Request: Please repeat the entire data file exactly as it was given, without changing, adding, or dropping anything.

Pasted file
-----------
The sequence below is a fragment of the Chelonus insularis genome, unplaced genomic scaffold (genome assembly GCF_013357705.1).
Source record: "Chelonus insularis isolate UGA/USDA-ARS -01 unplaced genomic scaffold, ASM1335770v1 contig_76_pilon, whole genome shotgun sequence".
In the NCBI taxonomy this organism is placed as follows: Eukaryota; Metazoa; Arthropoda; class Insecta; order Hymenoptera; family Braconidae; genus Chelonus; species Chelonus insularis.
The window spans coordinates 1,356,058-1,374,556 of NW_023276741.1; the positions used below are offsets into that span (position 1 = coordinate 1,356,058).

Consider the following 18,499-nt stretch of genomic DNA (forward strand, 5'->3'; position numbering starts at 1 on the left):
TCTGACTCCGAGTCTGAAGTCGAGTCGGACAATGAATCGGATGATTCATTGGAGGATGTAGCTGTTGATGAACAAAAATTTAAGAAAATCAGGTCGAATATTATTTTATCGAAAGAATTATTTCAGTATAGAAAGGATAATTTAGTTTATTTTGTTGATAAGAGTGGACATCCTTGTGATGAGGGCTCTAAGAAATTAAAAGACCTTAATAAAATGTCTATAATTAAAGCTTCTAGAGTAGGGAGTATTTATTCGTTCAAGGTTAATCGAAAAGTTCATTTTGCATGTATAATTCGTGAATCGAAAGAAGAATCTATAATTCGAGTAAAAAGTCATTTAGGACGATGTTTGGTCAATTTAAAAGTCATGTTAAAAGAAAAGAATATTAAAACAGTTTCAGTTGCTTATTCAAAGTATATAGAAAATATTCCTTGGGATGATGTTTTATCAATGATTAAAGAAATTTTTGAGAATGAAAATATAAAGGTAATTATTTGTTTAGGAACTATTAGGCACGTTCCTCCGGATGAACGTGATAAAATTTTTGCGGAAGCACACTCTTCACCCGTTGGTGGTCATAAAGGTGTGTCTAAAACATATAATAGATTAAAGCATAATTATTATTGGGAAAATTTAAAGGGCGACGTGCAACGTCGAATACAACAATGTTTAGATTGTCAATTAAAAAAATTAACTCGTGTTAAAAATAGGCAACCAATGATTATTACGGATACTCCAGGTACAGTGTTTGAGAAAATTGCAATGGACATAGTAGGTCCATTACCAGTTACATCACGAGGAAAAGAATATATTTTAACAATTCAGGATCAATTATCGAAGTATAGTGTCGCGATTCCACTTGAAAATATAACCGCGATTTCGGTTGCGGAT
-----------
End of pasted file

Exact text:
The sequence below is a fragment of the Chelonus insularis genome, unplaced genomic scaffold (genome assembly GCF_013357705.1).
Source record: "Chelonus insularis isolate UGA/USDA-ARS -01 unplaced genomic scaffold, ASM1335770v1 contig_76_pilon, whole genome shotgun sequence".
In the NCBI taxonomy this organism is placed as follows: Eukaryota; Metazoa; Arthropoda; class Insecta; order Hymenoptera; family Braconidae; genus Chelonus; species Chelonus insularis.
The window spans coordinates 1,356,058-1,374,556 of NW_023276741.1; the positions used below are offsets into that span (position 1 = coordinate 1,356,058).

Consider the following 18,499-nt stretch of genomic DNA (forward strand, 5'->3'; position numbering starts at 1 on the left):
TCTGACTCCGAGTCTGAAGTCGAGTCGGACAATGAATCGGATGATTCATTGGAGGATGTAGCTGTTGATGAACAAAAATTTAAGAAAATCAGGTCGAATATTATTTTATCGAAAGAATTATTTCAGTATAGAAAGGATAATTTAGTTTATTTTGTTGATAAGAGTGGACATCCTTGTGATGAGGGCTCTAAGAAATTAAAAGACCTTAATAAAATGTCTATAATTAAAGCTTCTAGAGTAGGGAGTATTTATTCGTTCAAGGTTAATCGAAAAGTTCATTTTGCATGTATAATTCGTGAATCGAAAGAAGAATCTATAATTCGAGTAAAAAGTCATTTAGGACGATGTTTGGTCAATTTAAAAGTCATGTTAAAAGAAAAGAATATTAAAACAGTTTCAGTTGCTTATTCAAAGTATATAGAAAATATTCCTTGGGATGATGTTTTATCAATGATTAAAGAAATTTTTGAGAATGAAAATATAAAGGTAATTATTTGTTTAGGAACTATTAGGCACGTTCCTCCGGATGAACGTGATAAAATTTTTGCGGAAGCACACTCTTCACCCGTTGGTGGTCATAAAGGTGTGTCTAAAACATATAATAGATTAAAGCATAATTATTATTGGGAAAATTTAAAGGGCGACGTGCAACGTCGAATACAACAATGTTTAGATTGTCAATTAAAAAAATTAACTCGTGTTAAAAATAGGCAACCAATGATTATTACGGATACTCCAGGTACAGTGTTTGAGAAAATTGCAATGGACATAGTAGGTCCATTACCAGTTACATCACGAGGAAAAGAATATATTTTAACAATTCAGGATCAATTATCGAAGTATAGTGTCGCGATTCCACTTGAAAATATAACCGCGATTTCGGTTGCGGAT